How New Zealand reports replacements for the endangered Super Rugby competition can function| Instant News


Latest report from New Zealand Herald provides a strong indication of how the future will be New Zealand rugby might see, post the current global epidemic.

Super Rugby is set for change next year but we can be on the brink of a massive reconfiguration of the game. International flavors may leave the competition, but trade-offs will potentially become a more competitive playing arena – and the potential for introducing some Pacific talent.

What do fans expect from the new competition?

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Bill Beaumont will serve a second term as chairman of the board of World Rugby.

“We don’t want a Brazilian model where all of your top players are in offshore clubs,” a NZR official revealed Bentara early this week. “We are determined to keep as much as possible of ours All blacks here we can. “

This makes two things very clear.

The first is that the NZR will not significantly change their current policy which requires a player to be contracted with a New Zealand club to be selected for the All Blacks. The second is that the new competition is expected to generate at least income similar to Super Rugby.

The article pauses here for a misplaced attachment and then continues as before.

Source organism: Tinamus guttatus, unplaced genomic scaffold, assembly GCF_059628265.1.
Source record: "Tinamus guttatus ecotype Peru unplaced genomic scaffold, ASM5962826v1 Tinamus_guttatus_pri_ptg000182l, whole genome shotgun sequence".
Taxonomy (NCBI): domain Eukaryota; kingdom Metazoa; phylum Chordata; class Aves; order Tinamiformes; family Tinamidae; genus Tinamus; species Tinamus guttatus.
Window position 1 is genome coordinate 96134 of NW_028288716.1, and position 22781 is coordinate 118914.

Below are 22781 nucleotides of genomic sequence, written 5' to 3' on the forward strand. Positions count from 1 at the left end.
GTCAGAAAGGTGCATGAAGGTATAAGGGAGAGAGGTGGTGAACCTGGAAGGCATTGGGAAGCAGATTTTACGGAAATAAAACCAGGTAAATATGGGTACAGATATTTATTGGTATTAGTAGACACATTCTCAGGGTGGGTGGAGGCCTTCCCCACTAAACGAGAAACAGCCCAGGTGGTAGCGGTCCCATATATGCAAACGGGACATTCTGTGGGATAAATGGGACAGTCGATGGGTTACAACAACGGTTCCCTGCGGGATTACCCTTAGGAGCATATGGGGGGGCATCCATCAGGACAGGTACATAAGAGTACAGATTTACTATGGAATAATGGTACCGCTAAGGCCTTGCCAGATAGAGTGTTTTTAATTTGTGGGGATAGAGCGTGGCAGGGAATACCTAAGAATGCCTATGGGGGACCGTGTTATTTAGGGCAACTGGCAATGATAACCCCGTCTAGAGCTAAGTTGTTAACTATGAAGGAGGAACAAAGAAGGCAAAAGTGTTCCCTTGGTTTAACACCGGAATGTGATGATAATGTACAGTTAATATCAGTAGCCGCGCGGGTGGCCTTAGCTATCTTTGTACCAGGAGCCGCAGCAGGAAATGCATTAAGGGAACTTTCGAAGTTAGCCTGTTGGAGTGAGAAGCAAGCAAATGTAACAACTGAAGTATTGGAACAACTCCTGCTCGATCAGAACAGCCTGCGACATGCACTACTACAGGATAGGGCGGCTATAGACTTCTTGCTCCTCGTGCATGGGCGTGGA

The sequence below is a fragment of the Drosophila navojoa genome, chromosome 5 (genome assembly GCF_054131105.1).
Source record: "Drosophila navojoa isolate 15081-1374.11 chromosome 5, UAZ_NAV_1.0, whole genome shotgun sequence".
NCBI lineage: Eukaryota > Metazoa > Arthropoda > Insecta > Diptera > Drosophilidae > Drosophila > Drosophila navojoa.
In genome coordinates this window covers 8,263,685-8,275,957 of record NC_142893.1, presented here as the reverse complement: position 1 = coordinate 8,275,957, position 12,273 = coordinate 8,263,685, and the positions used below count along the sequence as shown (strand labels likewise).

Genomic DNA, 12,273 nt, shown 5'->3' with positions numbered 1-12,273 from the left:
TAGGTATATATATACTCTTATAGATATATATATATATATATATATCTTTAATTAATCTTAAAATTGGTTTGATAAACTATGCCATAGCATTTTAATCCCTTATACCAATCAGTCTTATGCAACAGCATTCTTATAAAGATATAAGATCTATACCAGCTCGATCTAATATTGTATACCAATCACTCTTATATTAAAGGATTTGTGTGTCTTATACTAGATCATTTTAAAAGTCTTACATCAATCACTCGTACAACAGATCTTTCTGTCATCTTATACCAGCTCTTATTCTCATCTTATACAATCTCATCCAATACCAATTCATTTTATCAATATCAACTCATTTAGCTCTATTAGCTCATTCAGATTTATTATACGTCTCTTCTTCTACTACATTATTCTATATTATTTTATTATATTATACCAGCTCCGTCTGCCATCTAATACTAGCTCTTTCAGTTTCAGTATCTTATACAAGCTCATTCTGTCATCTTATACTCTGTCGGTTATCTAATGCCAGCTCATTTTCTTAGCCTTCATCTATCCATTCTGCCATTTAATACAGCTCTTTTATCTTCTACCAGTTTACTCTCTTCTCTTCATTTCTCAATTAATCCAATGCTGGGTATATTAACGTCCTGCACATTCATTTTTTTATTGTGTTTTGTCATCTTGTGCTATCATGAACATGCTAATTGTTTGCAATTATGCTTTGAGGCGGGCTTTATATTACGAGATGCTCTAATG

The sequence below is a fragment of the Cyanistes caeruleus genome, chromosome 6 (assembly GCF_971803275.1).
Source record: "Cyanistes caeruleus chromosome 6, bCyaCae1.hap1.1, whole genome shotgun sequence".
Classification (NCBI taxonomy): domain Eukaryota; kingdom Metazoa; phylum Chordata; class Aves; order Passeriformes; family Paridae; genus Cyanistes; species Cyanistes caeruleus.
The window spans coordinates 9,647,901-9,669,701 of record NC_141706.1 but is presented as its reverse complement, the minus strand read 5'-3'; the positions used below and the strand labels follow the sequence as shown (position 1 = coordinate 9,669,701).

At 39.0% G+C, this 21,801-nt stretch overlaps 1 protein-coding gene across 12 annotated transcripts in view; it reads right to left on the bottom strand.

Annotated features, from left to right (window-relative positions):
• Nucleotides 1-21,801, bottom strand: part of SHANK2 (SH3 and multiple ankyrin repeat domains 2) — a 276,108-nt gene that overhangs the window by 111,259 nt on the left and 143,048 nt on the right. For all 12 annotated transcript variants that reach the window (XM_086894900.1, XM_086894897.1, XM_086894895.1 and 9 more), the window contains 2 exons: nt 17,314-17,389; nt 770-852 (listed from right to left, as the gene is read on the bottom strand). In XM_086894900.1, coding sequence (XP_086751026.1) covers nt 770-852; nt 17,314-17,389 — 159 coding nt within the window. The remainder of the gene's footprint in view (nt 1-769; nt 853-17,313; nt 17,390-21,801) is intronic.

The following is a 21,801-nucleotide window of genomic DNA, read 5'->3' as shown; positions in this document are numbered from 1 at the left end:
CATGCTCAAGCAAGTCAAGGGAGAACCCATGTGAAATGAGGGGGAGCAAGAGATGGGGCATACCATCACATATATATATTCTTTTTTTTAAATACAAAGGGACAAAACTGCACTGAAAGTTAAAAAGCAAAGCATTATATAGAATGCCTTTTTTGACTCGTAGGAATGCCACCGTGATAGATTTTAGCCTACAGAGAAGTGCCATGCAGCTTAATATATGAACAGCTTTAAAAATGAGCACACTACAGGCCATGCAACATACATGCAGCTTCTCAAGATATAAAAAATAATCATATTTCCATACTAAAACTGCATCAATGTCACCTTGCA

Top All Blacks like Brodie Retallick and Sam Whitelock have been allowed to spend one or two seasons outside New Zealand and get fast cash but 95% of All Blacks will still be expected to play their rugby club in New Zealand.

Of course, the lure of black shirts is just so strong; NZR will not be able to retain their top players if the money offered abroad is far better than what is available in New Zealand.

NZR has done a good job of stemming the waves and it is difficult to say whether the global coronavirus pandemic will increase or decrease. Foreign clubs may be more devastated than Rugby New Zealand because of the global suspension of the match but even if their contracts can offer a decline in the future, Kiwi players who lose revenue this year (ie all) may look to short-term top ups by heading elsewhere.